23 November 1845

Royal Soiree Musicale

 

Saint-Cloud: Château de Saint-Cloud

Programme

Grande Sonate Symphonique No.2,
for Piano Four-Hands
Miss E. Moscheles, Mr. MoschelesMoscheles
Piano SoloMiss. E. Moscheles 
Free Piano FantasiaMr. Moscheles 
Principal Instrumentalists: Miss E. Moscheles, Moscheles

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Charlotte: Aus dem Badischen geht es nach Paris, wo Moscheles seine Sonate symphonique componirt und sie dann mit Hallé, später mit seiner Tochter in befreundeten künstlerischen Kreisen zu Gehör bringt. Tags vor seiner Abreise wird er nach St. Cloud befohlen, wo man die auch in der Oeffentlichkeit besprochene neue Composition hören will. [AML II, 146.]

Moscheles: Am 23. November…mit E. [Emily Moscheles] nach St. Cloud, von der königlichen Familie freundlichst empfangen. Die Königin, Mme. Adelaide, die Herzogin von Orleans mit ihren Damen und Cavalieren beim Thee, der König kam aus einer anstossenden Galerie, um die Sonate zu hören, die E. sehr brav spielte; sie musste auch Solo spielen; ich phantasirte à la Gretry, des Königs Lieblingsgenre. Alles machte den besten Eindruck. [AML II, 146.]

Reviews

Journal des débats politiques et littéraires (November 27, 1845): 3.

—Le célèbre pianiste et compositeur Moschelès a eu l’honneur d’être appelé avec sa Bile dimanche soir au château de Saint-Cloud, pour exécuter devant LL. MM. et la famille royale une nouvelle grande sonate à quatre mains, composée par Moschelès, et dont la dédicace a été agréée par le Roi.

LL. MM. ont paru très satisfaites de cette belle et large composition. Mlle Emilie Moschelès, tout en voulant rester éloignée de la carrière musicale, suit avec éclat les traces de son père, et tous deux ont été dignement appréciés par l’illustre auditoire.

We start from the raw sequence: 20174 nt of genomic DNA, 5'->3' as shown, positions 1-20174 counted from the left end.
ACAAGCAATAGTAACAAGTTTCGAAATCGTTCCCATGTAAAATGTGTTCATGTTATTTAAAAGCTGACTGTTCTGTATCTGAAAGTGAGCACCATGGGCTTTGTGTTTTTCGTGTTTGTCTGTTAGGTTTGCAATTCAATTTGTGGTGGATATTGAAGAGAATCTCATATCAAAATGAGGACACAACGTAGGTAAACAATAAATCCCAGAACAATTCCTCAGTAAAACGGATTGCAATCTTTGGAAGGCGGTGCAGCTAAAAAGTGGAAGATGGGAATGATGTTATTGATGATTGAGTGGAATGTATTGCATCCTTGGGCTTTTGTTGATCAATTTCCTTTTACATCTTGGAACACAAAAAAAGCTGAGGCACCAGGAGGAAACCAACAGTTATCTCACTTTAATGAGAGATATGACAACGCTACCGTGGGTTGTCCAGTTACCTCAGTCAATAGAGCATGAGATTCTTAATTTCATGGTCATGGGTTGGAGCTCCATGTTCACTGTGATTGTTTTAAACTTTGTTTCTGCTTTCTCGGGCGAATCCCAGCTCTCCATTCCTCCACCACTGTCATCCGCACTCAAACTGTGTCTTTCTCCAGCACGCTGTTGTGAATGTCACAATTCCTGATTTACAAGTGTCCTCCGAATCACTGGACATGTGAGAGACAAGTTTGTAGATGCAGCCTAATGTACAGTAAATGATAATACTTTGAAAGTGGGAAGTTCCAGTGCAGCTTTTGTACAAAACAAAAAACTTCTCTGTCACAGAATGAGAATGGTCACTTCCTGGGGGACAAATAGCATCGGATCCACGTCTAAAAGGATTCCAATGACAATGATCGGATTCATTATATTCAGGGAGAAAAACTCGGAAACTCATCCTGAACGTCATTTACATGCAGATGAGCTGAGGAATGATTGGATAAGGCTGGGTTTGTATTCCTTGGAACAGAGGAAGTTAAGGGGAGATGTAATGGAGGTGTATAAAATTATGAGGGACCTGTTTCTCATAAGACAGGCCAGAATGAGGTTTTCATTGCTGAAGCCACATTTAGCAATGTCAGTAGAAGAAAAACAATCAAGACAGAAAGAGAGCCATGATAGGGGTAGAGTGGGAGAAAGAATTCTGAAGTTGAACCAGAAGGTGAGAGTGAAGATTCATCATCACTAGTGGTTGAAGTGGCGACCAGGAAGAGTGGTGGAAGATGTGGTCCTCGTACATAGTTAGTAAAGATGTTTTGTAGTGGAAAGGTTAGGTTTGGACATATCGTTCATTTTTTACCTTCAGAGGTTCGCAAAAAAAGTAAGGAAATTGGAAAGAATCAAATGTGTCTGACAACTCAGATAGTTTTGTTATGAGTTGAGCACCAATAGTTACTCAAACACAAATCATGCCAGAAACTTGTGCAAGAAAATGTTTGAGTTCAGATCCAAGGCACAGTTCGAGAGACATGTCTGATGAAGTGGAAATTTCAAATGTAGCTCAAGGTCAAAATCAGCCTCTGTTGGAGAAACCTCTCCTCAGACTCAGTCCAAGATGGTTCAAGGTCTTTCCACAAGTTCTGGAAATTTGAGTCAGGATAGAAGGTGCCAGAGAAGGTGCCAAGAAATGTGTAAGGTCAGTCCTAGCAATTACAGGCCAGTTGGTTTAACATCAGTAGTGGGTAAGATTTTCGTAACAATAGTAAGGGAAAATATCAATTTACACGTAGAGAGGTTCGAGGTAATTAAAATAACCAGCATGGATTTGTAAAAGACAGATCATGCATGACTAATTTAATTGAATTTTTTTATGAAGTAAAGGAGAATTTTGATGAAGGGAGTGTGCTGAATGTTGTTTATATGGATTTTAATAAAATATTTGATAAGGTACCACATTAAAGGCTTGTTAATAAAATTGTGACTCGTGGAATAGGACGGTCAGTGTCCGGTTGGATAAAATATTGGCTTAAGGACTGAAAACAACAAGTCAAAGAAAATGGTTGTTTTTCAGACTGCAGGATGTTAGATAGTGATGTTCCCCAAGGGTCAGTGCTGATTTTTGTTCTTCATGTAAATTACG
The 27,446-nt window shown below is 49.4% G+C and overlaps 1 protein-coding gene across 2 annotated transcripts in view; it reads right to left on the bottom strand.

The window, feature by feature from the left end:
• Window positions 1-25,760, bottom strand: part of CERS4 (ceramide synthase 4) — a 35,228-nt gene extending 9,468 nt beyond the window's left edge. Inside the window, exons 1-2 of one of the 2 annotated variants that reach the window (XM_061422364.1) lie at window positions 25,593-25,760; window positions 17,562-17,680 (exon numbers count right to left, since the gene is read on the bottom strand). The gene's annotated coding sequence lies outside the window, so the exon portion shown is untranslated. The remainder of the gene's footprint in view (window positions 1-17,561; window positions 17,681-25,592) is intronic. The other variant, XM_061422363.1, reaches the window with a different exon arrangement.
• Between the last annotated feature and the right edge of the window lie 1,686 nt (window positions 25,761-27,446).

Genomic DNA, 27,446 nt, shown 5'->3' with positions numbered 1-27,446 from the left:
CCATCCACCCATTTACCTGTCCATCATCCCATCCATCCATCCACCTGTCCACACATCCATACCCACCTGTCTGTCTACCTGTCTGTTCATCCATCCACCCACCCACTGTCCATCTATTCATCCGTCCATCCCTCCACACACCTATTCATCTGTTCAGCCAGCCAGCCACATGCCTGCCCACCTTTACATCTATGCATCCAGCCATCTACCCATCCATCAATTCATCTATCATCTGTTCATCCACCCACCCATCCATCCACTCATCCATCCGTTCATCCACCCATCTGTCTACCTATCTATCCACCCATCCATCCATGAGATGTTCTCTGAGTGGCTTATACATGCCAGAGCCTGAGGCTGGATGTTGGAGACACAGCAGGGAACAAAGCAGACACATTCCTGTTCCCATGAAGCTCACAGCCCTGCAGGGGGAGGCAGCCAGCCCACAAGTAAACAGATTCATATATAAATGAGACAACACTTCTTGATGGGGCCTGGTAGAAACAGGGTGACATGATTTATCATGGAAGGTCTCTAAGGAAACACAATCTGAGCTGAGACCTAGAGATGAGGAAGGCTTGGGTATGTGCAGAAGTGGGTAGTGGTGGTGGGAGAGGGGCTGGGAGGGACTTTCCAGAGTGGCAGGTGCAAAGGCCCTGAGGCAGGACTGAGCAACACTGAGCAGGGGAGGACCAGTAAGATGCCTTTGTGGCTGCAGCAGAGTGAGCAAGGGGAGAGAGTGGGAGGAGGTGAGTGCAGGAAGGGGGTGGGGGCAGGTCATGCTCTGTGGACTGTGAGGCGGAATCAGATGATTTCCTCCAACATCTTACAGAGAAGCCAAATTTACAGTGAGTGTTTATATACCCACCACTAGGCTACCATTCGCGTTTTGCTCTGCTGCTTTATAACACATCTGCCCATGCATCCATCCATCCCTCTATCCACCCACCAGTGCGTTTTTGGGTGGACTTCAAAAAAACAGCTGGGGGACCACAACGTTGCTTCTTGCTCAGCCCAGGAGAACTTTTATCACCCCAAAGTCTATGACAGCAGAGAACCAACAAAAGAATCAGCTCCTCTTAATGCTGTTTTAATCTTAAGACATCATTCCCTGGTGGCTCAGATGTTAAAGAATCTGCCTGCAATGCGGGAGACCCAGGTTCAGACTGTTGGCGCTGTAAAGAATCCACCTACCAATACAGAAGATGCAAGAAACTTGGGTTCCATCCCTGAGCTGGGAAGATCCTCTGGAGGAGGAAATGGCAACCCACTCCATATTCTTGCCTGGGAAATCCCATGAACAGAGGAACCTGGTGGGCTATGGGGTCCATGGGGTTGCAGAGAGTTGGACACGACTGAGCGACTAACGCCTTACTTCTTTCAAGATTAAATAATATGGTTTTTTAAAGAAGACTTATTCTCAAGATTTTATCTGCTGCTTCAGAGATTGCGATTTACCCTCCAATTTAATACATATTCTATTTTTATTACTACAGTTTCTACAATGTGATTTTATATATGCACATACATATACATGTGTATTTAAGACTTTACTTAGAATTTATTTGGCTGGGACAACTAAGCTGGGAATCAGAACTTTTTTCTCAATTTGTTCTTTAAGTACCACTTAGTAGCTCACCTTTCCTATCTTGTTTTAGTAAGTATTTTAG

M. Moschelès est reparti lundi pour Londres.

The Morning Post (November 29, 1845): 5.

Moscheles, the pianist, and his daughter, had the honour of performing on Sunday evening, before the Royal Family, at St. Cloud, a new grand sonata four hands, which the King has permitted to be dedicated to him.

La France Musicale (November 30, 1845): 382.

*** M. Moschelès, avant son départ pour Londres, a eu l’honneur d’étre admis au palais de Saint-Cloud, et il a exécuté avec sa jeune fille Emilie, sa belle son te inédite à quatre mains, devant le roi et la famille royale. Le célèbre compositeur a été complimenté avec effusion par S. M. et toute a cour.

Revue et Gazette Musicale de Paris (November 30, 1845): 391.

Moschelès a eu l’honneur d’être appelé avec sa fille, dimanche soir, au château de Saint-Cloud, pour exécuter devant LL. MM. et la famille royale la nouvelle grande sonate à quatre mains qu’il vient de terminer à Paris, et dont la dédicace a été agréée par le roi. LL. MM. ont paru très satisfaites de cette belle et large composition, supérieurement rendue par l’auteur et par sa fille, qui, sans vouloir embrasser la carrière d’artiste, suit avec éclat les traces de son père. Moschelès est reparti lundi dernier pour Londres.